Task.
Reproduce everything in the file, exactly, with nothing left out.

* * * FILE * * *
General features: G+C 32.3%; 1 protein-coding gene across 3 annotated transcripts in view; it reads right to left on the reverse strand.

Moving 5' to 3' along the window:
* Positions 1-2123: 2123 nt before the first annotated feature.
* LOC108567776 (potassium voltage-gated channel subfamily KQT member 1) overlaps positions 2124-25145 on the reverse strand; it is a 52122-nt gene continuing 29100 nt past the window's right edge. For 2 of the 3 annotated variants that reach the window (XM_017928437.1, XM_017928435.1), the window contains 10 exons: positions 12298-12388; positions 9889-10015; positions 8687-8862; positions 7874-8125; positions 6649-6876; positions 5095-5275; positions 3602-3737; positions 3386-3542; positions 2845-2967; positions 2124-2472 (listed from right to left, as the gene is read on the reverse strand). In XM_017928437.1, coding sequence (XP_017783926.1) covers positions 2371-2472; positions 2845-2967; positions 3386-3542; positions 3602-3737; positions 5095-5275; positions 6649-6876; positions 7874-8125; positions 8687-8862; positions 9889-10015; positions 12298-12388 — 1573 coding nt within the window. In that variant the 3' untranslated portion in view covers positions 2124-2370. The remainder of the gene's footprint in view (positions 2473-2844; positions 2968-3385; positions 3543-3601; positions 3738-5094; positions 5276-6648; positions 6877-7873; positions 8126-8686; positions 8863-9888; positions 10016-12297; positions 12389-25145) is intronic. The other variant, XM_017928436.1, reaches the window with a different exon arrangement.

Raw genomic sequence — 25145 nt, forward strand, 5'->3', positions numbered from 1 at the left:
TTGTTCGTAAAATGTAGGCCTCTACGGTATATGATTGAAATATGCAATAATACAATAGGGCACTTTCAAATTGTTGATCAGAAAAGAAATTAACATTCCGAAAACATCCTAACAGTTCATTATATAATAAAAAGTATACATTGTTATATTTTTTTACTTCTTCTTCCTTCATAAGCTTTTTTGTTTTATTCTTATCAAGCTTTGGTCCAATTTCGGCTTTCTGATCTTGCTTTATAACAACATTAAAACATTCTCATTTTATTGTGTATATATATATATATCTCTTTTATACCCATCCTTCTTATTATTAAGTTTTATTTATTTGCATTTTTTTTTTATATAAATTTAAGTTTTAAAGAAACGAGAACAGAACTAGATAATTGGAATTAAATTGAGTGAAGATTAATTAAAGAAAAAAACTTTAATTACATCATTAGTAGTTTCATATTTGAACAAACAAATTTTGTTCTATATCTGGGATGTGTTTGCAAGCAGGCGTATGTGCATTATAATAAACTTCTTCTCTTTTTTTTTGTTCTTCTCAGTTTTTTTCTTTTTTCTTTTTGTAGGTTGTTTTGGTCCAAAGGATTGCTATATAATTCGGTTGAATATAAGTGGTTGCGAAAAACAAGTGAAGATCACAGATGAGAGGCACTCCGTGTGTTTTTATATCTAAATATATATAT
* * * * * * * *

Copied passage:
General features: G+C 32.3%; 1 protein-coding gene across 3 annotated transcripts in view; it reads right to left on the reverse strand.

Moving 5' to 3' along the window:
* Positions 1-2123: 2123 nt before the first annotated feature.
* LOC108567776 (potassium voltage-gated channel subfamily KQT member 1) overlaps positions 2124-25145 on the reverse strand; it is a 52122-nt gene continuing 29100 nt past the window's right edge. For 2 of the 3 annotated variants that reach the window (XM_017928437.1, XM_017928435.1), the window contains 10 exons: positions 12298-12388; positions 9889-10015; positions 8687-8862; positions 7874-8125; positions 6649-6876; positions 5095-5275; positions 3602-3737; positions 3386-3542; positions 2845-2967; positions 2124-2472 (listed from right to left, as the gene is read on the reverse strand). In XM_017928437.1, coding sequence (XP_017783926.1) covers positions 2371-2472; positions 2845-2967; positions 3386-3542; positions 3602-3737; positions 5095-5275; positions 6649-6876; positions 7874-8125; positions 8687-8862; positions 9889-10015; positions 12298-12388 — 1573 coding nt within the window. In that variant the 3' untranslated portion in view covers positions 2124-2370. The remainder of the gene's footprint in view (positions 2473-2844; positions 2968-3385; positions 3543-3601; positions 3738-5094; positions 5276-6648; positions 6877-7873; positions 8126-8686; positions 8863-9888; positions 10016-12297; positions 12389-25145) is intronic. The other variant, XM_017928436.1, reaches the window with a different exon arrangement.

Raw genomic sequence — 25145 nt, forward strand, 5'->3', positions numbered from 1 at the left:
TTGTTCGTAAAATGTAGGCCTCTACGGTATATGATTGAAATATGCAATAATACAATAGGGCACTTTCAAATTGTTGATCAGAAAAGAAATTAACATTCCGAAAACATCCTAACAGTTCATTATATAATAAAAAGTATACATTGTTATATTTTTTTACTTCTTCTTCCTTCATAAGCTTTTTTGTTTTATTCTTATCAAGCTTTGGTCCAATTTCGGCTTTCTGATCTTGCTTTATAACAACATTAAAACATTCTCATTTTATTGTGTATATATATATATATCTCTTTTATACCCATCCTTCTTATTATTAAGTTTTATTTATTTGCATTTTTTTTTTATATAAATTTAAGTTTTAAAGAAACGAGAACAGAACTAGATAATTGGAATTAAATTGAGTGAAGATTAATTAAAGAAAAAAACTTTAATTACATCATTAGTAGTTTCATATTTGAACAAACAAATTTTGTTCTATATCTGGGATGTGTTTGCAAGCAGGCGTATGTGCATTATAATAAACTTCTTCTCTTTTTTTTTGTTCTTCTCAGTTTTTTTCTTTTTTCTTTTTGTAGGTTGTTTTGGTCCAAAGGATTGCTATATAATTCGGTTGAATATAAGTGGTTGCGAAAAACAAGTGAAGATCACAGATGAGAGGCACTCCGTGTGTTTTTATATCTAAATATATATAT